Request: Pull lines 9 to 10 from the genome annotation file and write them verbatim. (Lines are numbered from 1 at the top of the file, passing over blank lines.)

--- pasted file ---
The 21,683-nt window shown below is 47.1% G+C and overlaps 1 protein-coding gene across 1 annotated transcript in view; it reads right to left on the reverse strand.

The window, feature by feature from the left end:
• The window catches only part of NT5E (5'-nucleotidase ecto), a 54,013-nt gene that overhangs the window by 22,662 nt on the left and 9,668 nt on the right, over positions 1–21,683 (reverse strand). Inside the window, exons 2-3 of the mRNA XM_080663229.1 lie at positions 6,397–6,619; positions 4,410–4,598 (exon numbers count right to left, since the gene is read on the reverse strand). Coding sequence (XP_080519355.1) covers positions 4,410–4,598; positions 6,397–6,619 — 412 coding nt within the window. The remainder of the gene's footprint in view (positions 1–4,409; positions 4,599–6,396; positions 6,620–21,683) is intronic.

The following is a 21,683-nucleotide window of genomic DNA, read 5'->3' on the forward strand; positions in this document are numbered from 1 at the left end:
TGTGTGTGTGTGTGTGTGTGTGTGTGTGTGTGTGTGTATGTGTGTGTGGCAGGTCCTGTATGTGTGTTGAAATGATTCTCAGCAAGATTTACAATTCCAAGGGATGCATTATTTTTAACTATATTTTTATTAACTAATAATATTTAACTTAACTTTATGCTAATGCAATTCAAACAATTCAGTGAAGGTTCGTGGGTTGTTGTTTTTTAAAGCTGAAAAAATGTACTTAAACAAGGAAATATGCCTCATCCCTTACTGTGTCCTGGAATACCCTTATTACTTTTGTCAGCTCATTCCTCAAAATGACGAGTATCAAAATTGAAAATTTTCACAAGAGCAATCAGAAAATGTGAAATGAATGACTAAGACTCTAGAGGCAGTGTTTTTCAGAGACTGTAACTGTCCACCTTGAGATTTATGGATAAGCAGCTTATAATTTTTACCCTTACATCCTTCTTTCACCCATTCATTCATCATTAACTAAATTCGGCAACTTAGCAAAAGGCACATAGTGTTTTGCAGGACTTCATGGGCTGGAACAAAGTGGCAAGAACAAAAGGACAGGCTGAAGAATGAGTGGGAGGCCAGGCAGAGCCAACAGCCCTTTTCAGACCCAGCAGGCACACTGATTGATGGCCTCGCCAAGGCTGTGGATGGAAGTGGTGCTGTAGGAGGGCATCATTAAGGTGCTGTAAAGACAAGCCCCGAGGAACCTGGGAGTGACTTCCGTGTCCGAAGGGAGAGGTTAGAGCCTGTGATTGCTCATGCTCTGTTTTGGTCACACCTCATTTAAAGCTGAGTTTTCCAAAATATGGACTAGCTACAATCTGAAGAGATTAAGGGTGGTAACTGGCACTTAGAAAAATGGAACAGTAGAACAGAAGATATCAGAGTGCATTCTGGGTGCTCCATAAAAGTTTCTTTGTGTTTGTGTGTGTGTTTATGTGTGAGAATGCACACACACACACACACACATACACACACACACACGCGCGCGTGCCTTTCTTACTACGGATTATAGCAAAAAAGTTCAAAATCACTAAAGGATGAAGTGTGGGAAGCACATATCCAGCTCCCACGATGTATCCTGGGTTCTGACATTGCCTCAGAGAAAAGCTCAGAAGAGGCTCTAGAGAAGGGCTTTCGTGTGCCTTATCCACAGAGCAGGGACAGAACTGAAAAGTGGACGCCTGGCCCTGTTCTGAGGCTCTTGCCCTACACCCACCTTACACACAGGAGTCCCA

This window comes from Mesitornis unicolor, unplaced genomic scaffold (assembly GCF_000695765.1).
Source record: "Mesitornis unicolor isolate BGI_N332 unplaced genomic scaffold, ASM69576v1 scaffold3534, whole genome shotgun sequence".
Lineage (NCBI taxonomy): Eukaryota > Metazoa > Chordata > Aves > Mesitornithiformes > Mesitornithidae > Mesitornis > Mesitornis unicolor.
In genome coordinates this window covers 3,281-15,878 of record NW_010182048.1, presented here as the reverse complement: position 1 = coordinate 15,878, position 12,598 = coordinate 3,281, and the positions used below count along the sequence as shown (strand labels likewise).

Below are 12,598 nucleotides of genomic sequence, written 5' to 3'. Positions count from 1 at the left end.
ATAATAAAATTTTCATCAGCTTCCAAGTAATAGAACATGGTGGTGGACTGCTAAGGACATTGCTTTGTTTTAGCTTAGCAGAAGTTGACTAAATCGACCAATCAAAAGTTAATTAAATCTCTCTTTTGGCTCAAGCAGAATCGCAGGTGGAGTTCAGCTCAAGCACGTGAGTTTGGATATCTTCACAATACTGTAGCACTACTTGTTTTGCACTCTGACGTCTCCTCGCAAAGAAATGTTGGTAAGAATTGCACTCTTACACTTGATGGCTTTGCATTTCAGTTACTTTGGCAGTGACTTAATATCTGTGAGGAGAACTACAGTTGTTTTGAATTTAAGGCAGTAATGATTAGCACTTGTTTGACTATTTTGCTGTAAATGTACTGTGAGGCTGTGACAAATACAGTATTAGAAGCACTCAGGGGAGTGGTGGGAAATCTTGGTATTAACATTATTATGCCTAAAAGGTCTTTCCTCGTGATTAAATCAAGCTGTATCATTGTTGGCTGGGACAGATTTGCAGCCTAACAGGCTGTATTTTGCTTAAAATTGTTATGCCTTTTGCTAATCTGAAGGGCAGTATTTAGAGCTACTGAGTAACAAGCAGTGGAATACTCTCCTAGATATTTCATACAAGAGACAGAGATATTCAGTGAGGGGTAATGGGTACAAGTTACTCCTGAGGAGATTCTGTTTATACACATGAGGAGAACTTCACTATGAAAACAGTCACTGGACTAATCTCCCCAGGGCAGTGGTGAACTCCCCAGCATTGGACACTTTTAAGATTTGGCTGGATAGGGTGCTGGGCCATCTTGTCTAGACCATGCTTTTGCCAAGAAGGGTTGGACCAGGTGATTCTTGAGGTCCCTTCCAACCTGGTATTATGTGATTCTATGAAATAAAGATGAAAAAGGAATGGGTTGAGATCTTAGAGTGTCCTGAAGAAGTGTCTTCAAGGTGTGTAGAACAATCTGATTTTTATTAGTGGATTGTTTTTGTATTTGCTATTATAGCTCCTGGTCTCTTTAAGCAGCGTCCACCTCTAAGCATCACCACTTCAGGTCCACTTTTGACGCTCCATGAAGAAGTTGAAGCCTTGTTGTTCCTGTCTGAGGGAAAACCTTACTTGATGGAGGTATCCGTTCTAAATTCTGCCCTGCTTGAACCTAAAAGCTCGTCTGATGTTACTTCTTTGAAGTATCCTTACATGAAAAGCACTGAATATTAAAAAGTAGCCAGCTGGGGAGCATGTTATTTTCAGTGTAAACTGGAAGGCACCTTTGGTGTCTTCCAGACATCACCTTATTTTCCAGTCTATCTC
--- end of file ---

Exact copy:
In genome coordinates this window covers 3,281-15,878 of record NW_010182048.1, presented here as the reverse complement: position 1 = coordinate 15,878, position 12,598 = coordinate 3,281, and the positions used below count along the sequence as shown (strand labels likewise).

Below are 12,598 nucleotides of genomic sequence, written 5' to 3'. Positions count from 1 at the left end.